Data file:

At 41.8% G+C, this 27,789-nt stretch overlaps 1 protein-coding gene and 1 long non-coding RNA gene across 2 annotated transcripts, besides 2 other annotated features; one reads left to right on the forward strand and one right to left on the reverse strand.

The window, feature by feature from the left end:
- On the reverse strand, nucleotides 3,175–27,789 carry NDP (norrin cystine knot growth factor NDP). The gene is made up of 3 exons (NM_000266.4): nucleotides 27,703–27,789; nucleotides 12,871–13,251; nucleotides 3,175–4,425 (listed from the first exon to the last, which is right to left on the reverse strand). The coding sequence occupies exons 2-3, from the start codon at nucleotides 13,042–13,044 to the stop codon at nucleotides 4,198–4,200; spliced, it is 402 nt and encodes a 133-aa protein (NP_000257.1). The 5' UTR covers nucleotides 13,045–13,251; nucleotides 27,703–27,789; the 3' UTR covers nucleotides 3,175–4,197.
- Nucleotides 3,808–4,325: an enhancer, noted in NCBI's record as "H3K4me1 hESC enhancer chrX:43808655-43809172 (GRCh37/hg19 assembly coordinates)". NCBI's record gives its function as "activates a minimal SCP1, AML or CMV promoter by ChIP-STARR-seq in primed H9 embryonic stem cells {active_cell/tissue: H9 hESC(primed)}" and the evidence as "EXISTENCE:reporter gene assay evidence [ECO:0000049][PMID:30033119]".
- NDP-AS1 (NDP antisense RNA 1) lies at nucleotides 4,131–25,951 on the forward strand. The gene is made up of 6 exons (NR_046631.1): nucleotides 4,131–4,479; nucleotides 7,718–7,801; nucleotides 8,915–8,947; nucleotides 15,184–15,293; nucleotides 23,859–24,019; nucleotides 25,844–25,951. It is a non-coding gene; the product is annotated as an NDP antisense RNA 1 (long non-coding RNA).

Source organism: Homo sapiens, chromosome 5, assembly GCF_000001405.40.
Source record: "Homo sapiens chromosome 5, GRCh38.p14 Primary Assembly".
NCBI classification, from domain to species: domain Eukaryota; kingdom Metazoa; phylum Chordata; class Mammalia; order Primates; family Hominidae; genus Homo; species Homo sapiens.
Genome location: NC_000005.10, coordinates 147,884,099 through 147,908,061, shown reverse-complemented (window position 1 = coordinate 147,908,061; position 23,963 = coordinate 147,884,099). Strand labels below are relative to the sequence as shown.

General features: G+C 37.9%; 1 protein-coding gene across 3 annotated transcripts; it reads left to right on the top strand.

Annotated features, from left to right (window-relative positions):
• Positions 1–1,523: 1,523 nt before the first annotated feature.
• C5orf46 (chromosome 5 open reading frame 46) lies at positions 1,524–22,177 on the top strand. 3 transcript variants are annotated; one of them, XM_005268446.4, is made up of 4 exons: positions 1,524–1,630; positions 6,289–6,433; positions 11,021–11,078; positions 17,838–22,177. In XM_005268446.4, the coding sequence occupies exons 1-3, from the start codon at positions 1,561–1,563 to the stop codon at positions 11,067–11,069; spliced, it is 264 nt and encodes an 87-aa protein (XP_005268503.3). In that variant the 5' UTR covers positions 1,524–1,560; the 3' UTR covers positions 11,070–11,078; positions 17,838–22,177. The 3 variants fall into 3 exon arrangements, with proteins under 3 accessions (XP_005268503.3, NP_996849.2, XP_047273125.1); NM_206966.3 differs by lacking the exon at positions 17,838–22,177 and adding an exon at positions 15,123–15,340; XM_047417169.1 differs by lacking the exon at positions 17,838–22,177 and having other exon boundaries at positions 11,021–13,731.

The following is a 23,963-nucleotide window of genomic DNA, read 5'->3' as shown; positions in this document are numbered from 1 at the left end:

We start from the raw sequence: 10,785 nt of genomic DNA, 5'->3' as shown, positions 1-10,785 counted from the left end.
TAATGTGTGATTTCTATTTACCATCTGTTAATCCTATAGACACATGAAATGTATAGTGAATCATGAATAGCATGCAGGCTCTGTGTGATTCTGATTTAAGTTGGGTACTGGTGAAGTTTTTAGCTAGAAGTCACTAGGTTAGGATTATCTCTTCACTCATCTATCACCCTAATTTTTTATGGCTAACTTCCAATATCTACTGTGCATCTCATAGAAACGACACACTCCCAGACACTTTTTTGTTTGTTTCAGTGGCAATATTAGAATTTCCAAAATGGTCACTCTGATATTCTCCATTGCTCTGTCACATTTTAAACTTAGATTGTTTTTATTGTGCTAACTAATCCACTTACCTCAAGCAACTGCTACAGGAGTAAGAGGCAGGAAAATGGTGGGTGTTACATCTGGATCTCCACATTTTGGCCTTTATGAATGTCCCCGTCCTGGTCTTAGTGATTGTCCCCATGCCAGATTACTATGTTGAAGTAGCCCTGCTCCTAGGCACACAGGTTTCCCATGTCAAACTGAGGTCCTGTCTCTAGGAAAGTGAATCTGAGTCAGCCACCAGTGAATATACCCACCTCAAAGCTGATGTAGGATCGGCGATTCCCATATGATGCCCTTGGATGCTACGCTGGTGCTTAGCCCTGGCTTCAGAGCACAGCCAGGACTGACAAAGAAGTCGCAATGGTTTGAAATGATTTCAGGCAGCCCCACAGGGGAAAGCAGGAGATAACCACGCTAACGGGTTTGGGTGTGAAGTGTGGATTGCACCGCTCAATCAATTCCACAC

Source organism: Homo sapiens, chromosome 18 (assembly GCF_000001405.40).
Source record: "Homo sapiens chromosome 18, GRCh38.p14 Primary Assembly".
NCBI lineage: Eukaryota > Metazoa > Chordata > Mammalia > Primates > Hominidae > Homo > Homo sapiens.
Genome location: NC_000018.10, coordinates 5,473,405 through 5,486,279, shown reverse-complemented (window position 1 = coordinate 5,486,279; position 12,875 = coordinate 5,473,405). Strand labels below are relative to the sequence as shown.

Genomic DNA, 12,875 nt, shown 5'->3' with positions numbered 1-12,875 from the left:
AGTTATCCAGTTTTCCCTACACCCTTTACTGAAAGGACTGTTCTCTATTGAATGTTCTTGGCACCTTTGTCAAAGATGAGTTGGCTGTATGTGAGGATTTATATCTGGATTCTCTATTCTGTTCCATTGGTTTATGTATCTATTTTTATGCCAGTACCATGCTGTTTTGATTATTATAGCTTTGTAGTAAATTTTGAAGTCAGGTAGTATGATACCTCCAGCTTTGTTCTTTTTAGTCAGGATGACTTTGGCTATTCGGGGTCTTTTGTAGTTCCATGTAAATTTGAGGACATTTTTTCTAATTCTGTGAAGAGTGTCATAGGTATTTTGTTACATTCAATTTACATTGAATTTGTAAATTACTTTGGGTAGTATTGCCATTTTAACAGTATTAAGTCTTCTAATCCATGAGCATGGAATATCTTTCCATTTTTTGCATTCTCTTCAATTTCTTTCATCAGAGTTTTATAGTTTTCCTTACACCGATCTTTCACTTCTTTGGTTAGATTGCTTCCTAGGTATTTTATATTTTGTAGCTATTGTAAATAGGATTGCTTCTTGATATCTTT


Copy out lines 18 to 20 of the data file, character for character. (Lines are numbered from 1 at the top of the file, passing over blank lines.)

Source record: "Homo sapiens chromosome 18, GRCh38.p14 Primary Assembly".
NCBI lineage: Eukaryota > Metazoa > Chordata > Mammalia > Primates > Hominidae > Homo > Homo sapiens.
Genome location: NC_000018.10, coordinates 5,473,405 through 5,486,279, shown reverse-complemented (window position 1 = coordinate 5,486,279; position 12,875 = coordinate 5,473,405). Strand labels below are relative to the sequence as shown.